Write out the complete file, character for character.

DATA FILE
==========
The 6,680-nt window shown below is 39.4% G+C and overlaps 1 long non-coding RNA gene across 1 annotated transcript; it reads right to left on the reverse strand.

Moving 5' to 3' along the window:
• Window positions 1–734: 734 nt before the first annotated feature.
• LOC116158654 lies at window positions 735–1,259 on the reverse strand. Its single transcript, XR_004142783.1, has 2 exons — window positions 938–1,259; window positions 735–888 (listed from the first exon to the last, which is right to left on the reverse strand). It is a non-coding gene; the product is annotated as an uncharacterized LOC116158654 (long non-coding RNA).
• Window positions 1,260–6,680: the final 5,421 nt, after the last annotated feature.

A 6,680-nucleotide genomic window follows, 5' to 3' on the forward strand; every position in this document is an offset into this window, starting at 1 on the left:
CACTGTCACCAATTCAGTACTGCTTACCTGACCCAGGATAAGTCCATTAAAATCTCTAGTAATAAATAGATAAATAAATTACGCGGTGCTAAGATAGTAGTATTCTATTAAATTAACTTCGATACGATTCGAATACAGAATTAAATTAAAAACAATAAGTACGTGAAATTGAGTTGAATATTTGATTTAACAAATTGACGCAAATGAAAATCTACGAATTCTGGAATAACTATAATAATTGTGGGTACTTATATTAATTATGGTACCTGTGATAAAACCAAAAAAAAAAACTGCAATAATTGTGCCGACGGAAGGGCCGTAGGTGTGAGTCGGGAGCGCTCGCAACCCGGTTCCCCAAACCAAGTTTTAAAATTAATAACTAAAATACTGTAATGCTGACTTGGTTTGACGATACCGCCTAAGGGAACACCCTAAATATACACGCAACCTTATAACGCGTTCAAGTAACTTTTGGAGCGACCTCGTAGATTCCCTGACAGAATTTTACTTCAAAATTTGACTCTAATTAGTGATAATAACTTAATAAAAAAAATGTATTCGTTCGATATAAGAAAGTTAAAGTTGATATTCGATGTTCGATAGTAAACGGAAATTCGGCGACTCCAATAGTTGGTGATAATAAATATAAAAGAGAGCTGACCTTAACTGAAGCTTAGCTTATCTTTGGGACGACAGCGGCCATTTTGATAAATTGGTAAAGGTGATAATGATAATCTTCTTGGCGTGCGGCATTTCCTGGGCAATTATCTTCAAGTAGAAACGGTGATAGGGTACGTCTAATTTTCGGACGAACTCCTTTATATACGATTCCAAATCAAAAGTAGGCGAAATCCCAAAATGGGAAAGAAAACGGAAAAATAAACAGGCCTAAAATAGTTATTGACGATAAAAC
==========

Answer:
The 6,680-nt window shown below is 39.4% G+C and overlaps 1 long non-coding RNA gene across 1 annotated transcript; it reads right to left on the reverse strand.

Moving 5' to 3' along the window:
• Window positions 1–734: 734 nt before the first annotated feature.
• LOC116158654 lies at window positions 735–1,259 on the reverse strand. Its single transcript, XR_004142783.1, has 2 exons — window positions 938–1,259; window positions 735–888 (listed from the first exon to the last, which is right to left on the reverse strand). It is a non-coding gene; the product is annotated as an uncharacterized LOC116158654 (long non-coding RNA).
• Window positions 1,260–6,680: the final 5,421 nt, after the last annotated feature.

A 6,680-nucleotide genomic window follows, 5' to 3' on the forward strand; every position in this document is an offset into this window, starting at 1 on the left:
CACTGTCACCAATTCAGTACTGCTTACCTGACCCAGGATAAGTCCATTAAAATCTCTAGTAATAAATAGATAAATAAATTACGCGGTGCTAAGATAGTAGTATTCTATTAAATTAACTTCGATACGATTCGAATACAGAATTAAATTAAAAACAATAAGTACGTGAAATTGAGTTGAATATTTGATTTAACAAATTGACGCAAATGAAAATCTACGAATTCTGGAATAACTATAATAATTGTGGGTACTTATATTAATTATGGTACCTGTGATAAAACCAAAAAAAAAAACTGCAATAATTGTGCCGACGGAAGGGCCGTAGGTGTGAGTCGGGAGCGCTCGCAACCCGGTTCCCCAAACCAAGTTTTAAAATTAATAACTAAAATACTGTAATGCTGACTTGGTTTGACGATACCGCCTAAGGGAACACCCTAAATATACACGCAACCTTATAACGCGTTCAAGTAACTTTTGGAGCGACCTCGTAGATTCCCTGACAGAATTTTACTTCAAAATTTGACTCTAATTAGTGATAATAACTTAATAAAAAAAATGTATTCGTTCGATATAAGAAAGTTAAAGTTGATATTCGATGTTCGATAGTAAACGGAAATTCGGCGACTCCAATAGTTGGTGATAATAAATATAAAAGAGAGCTGACCTTAACTGAAGCTTAGCTTATCTTTGGGACGACAGCGGCCATTTTGATAAATTGGTAAAGGTGATAATGATAATCTTCTTGGCGTGCGGCATTTCCTGGGCAATTATCTTCAAGTAGAAACGGTGATAGGGTACGTCTAATTTTCGGACGAACTCCTTTATATACGATTCCAAATCAAAAGTAGGCGAAATCCCAAAATGGGAAAGAAAACGGAAAAATAAACAGGCCTAAAATAGTTATTGACGATAAAAC